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Published on: 21/10/2011

Comparing the cost benefits of different water systems is notoriously difficult for reasons ranging from uncertainties about the lifespan of infrastructure, to lack of relevant and specific data, and exchange rate fluctuations.  Mostly, it is difficult because the full costs of systems are rarely documented and, even if they are, they are not set against real world benefits. When people pay for water, what counts for them is the level of service they receive in terms of quality, quantity, reliability and access, rather than the shiny new storage tank. Perhaps, even less is known about the full costs of providing rainwater harvesting (RWH) than for many other systems.

Prepared by IRC and WASHCost, with the support of the Rain Foundation, this report indicates that while the initial capital costs (per capita) of rainwater harvesting (RWH) systems can be relatively high in comparison to systems that do not need storage tanks (e.g. a handpump supplying water to a large number of users).   In contrast, capital costs (per capita) for RWH can be relatively low when compared to the costs of, say a piped water supply system that involves construction of overhead tanks. 

In terms of RWH water storage, typically the capital costs of per m3 of water stored are in the range US$ 40 - 200 when water is stored in jars and tanks, while capital cost per m3 of storage for sand dams is more likely to be in the range US$ 10 - 25. These costs are calculated in US dollars for the base year 2008, converted using purchasing price parity (PPP2008) – allowing for inter-country comparisons without the distorting effects of exchange rates.

Rainwater systems may be relatively robust, but they will require maintenance (operational and maintenance expenditure or OpEx), and after a number of years, major elements will need to be renewed or replaced (capital maintenance costs or CapManEx).  This study highlights the importance of maintenance costs in extending the useful lifespan/s of RWH systems and thereby ensuring a good return on the original investment.  Routine maintenance costs are, in general, relatively low for RWH systems.  However, it should be noted that both routine and capital maintenance costs are both dependent on the quality and repair-ability of the original RWH system.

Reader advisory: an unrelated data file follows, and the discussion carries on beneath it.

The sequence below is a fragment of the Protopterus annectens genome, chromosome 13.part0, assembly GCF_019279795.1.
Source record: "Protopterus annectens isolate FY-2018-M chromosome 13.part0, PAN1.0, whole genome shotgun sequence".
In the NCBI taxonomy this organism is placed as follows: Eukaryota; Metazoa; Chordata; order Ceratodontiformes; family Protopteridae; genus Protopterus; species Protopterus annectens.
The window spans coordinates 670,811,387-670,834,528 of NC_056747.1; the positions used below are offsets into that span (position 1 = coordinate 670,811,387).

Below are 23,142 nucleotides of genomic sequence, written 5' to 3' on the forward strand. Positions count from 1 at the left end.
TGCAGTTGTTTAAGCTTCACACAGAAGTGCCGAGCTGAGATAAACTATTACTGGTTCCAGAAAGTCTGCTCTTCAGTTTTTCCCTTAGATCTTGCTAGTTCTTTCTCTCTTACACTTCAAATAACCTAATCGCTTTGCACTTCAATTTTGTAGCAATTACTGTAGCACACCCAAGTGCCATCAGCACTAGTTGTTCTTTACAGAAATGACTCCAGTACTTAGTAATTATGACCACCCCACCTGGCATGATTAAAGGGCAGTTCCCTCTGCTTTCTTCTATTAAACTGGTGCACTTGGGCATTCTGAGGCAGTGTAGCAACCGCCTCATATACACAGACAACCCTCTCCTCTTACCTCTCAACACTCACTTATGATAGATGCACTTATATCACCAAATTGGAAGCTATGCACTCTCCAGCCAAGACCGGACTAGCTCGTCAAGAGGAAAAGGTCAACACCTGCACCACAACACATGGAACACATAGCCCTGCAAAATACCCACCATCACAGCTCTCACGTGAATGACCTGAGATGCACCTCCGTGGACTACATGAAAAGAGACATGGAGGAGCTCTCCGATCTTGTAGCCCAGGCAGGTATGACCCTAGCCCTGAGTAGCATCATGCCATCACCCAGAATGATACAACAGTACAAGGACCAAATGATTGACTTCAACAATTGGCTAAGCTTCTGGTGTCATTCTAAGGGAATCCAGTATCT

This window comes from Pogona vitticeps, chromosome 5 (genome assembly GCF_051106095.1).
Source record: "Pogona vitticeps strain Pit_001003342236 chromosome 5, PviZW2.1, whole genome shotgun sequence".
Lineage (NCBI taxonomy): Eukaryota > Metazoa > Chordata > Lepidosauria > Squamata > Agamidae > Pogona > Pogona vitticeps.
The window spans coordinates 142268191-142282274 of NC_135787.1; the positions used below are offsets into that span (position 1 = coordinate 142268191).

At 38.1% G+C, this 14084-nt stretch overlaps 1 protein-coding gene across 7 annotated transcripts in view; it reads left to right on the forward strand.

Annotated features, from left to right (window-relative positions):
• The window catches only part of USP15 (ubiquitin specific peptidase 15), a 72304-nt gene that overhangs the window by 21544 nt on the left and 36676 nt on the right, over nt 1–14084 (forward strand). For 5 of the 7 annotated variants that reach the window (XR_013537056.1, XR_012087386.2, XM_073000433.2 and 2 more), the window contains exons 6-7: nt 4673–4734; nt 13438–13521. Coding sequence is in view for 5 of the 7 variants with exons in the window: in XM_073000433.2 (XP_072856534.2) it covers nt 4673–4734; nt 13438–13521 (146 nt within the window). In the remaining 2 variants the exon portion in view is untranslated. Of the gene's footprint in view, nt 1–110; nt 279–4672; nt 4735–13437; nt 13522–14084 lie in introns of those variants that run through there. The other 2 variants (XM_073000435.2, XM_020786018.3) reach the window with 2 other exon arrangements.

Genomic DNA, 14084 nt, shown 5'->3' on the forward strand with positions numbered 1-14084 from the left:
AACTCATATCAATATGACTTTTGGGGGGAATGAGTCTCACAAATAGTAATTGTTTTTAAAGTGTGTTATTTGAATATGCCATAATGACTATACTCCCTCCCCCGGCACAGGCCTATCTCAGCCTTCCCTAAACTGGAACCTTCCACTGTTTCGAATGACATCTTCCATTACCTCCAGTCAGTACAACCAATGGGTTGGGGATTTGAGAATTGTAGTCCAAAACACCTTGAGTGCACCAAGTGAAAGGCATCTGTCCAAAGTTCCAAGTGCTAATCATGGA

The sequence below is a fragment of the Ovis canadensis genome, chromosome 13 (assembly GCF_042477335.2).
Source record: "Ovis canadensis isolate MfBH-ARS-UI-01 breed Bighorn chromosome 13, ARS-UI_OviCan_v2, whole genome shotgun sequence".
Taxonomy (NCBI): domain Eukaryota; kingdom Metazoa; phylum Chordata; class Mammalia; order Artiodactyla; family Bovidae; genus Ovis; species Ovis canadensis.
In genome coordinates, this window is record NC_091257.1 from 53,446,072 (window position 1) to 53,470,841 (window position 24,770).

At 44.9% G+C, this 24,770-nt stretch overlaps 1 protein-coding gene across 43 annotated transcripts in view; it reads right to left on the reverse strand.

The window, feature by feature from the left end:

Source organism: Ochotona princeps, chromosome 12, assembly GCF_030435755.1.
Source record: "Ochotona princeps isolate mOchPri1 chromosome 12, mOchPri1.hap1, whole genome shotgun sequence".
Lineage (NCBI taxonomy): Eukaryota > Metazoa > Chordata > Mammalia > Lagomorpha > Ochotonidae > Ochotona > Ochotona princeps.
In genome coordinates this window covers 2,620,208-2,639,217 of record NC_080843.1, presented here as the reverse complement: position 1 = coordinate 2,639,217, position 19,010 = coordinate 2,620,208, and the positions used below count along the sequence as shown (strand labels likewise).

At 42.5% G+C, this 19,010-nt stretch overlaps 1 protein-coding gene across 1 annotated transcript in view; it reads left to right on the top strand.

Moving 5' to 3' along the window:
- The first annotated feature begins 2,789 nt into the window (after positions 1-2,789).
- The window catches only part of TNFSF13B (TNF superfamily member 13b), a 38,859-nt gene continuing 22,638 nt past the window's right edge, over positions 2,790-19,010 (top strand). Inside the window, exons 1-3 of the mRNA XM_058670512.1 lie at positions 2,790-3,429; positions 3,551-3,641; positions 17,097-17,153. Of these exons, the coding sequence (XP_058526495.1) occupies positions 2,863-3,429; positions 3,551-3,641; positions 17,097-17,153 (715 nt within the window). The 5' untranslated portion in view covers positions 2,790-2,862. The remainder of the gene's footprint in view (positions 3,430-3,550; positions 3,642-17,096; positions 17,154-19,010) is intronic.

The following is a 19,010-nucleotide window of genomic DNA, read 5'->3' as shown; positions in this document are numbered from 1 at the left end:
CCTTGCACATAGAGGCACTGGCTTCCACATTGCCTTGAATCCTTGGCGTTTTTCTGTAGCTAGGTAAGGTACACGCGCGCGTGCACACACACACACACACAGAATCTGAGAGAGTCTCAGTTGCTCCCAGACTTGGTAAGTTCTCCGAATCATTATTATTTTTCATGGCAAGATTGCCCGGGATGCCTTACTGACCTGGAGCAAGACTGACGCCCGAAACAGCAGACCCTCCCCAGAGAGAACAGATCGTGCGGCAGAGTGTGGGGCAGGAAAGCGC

Direct and indirect support costs will also need to be considered.  Some support costs directed to the community may include promoting rainwater harvesting systems, showing people how to install or improve them, and promoting their hygienic use. Indirect support costs are costs that often take place at a higher level where policy is set, and regulations for safe use, for example, are developed.

These costs describe above are collectively known as the life-cycle costs (LCC). LCC components that are often neglected result in impaired or the rapid decline of system functionality after construction.  As important, just comparing the CapEx of different water supply systems may be misleading.  It is better to compare LCC costs and, more specifically, annualised costs per m3 of water supplied (rather than m3 of water storage capacity) because this takes account of both the system lifespan and level/s of service experienced by users. 

Finally, RWH systems have unique advantages. They allow households to manage their own supply, they support productive uses (e.g. backyard gardening, watering livestock, etc.), and they supply water for drinking and cooking.  They can also provide an excellent back-up supply making communities more resilient when primary systems fail.  They also are especially useful in areas where ground water is scarce or polluted.  However, making rainwater harvesting systems sound cheaper than they are, does not do the technology or the movement behind it any favours.  Emphasis should be placed on demonstrating that rainwater harvesting provides value for money in terms of resilience, flexibility and level of service that is provided to users.

21 October 2011. 



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